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There is above-average unemployment in the past few years.
There is above-average unemployment in the past few years.

Australia Scores Badly on Jobs, Wages

Australia Scores Badly on Jobs, Wages

On Wednesday, the Australian Bureau of Statistics will take a break from census-related damage control and release its quarterly estimate of wage rates. Then on Thursday it will publish the monthly jobs figures.
Both sets of numbers are showing the effects of a run on economic growth that’s struggled to sustain a pace above what economists refer to as “trend”, AAP reported.
That’s the growth rate that can be sustained over time without driving the unemployment rate through either the roof or the floor.
Unemployment did fall last year, reaching 5.8% in November, from 6.3% a year before, in response to a spurt of economic growth months earlier.
That fall is significant: the difference represents more than half a million extra jobs. But since then, the jobless rate has flattened out—at last measure in June it was still 5.8%.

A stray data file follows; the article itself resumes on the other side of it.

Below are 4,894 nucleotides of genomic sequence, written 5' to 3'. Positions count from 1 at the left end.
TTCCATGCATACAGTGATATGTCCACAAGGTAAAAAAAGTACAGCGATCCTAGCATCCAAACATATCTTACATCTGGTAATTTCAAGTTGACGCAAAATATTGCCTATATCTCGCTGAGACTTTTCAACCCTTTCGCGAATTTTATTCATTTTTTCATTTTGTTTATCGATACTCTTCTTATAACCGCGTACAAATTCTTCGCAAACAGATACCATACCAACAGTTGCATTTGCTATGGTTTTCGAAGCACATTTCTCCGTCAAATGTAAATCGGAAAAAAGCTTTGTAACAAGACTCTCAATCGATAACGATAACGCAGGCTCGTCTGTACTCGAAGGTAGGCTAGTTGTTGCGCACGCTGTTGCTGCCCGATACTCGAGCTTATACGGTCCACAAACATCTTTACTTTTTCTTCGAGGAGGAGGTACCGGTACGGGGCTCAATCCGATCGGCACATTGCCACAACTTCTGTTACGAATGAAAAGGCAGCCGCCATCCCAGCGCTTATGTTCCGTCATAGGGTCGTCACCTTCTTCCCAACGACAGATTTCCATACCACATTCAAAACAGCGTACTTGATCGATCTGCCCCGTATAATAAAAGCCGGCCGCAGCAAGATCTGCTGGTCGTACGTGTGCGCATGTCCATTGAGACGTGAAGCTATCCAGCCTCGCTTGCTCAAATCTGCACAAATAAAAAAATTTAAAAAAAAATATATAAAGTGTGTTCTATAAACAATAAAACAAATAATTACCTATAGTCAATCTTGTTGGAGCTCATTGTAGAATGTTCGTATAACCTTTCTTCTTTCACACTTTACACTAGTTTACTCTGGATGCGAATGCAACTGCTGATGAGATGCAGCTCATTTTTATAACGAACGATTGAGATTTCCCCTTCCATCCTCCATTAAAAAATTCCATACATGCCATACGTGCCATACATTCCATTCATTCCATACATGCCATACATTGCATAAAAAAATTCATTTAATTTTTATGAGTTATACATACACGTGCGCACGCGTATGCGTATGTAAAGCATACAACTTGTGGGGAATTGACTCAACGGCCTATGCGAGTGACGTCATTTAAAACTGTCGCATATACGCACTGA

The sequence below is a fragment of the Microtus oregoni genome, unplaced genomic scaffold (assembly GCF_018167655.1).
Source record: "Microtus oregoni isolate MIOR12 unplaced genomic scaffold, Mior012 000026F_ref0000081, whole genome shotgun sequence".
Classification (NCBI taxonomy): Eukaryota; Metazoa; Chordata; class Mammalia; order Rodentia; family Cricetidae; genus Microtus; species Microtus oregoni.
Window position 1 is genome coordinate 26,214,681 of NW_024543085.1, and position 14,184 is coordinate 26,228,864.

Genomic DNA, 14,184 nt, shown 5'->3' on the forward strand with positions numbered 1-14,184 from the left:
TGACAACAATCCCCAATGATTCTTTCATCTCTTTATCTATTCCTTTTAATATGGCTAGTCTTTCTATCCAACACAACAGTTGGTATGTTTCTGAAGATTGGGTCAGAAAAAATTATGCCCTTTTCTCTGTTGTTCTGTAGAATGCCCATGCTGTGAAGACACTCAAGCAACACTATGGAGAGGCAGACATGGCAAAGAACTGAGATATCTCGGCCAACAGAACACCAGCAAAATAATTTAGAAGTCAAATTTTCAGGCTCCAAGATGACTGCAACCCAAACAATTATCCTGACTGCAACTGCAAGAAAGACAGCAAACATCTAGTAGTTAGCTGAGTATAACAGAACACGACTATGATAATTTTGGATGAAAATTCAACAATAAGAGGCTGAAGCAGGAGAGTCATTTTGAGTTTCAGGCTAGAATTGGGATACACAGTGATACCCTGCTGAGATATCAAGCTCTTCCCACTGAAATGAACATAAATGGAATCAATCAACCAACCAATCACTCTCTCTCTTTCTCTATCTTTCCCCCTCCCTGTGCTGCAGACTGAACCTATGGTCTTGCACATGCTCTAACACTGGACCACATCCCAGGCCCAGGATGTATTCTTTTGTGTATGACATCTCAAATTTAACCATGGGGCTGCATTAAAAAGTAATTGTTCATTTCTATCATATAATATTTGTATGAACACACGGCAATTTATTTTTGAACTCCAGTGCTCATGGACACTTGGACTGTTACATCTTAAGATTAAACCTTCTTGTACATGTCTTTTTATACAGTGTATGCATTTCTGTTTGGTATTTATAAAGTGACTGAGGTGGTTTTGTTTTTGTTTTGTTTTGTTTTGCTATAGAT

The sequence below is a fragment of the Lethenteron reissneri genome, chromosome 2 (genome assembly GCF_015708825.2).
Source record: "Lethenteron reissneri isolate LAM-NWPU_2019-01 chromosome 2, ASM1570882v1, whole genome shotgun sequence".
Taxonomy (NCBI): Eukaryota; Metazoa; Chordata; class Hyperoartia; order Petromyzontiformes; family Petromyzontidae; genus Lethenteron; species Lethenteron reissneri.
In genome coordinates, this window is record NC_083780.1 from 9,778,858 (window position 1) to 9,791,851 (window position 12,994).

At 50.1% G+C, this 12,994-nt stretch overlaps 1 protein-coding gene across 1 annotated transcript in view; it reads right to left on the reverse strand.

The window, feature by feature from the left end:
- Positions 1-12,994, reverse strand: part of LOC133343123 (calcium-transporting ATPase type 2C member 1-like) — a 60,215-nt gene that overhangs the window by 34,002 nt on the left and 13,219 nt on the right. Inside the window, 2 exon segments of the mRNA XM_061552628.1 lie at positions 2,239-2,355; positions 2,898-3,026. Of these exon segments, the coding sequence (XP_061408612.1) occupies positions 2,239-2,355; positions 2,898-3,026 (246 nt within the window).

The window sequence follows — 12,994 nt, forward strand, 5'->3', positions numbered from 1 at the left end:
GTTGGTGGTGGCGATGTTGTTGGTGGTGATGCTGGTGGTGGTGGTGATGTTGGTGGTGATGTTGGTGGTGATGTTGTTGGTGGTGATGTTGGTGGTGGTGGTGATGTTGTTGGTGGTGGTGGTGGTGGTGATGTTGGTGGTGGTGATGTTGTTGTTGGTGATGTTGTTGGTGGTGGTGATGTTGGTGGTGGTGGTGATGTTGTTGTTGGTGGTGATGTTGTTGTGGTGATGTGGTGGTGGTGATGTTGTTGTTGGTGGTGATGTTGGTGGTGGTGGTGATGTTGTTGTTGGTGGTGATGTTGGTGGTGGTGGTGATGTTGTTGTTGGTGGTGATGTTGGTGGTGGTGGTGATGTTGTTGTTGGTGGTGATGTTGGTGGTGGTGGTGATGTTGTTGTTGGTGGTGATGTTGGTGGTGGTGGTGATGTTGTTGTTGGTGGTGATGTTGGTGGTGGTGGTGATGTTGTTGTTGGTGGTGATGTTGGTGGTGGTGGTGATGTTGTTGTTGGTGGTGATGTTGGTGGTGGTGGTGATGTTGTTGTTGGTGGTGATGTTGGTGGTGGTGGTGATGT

And that fall has not been enough to ramp up the rate of wages growth.
At last count, growth in average wage rates, excluding bonuses, was just 2.1%, the slowest since the bureau’s wage price index was begun in 2001.
Other longer-running measures of wages, like the average hourly earnings measure from the national accounts, suggest this pace of wage inflation is highly unusual outside of a full-blown recession.
The Reserve Bank has been puzzled by the slowness of wages growth—slower than might normally be expected even given the current lackluster rate of economic growth.
Explanations include above-average unemployment in the past few years, a structural decline in union bargaining power exacerbated by slow wage rises in the public sector, and a degree of labor market slack not captured in headline unemployment numbers.
And there’s what RBA researchers have referred to as “pent-up” adjustment to the earlier bout slow economic growth around the time of the 2008-09 global crisis.
Whatever the reason, it’s likely that for wages growth to get back on a faster growth track will require a marked pick up in jobs growth driven by a sustained period of economic growth significantly stronger than what we’ve seen recently.
And the July employment figures will be a reminder of how far the pace of job-creation has fallen below the rate needed to lift wages growth.

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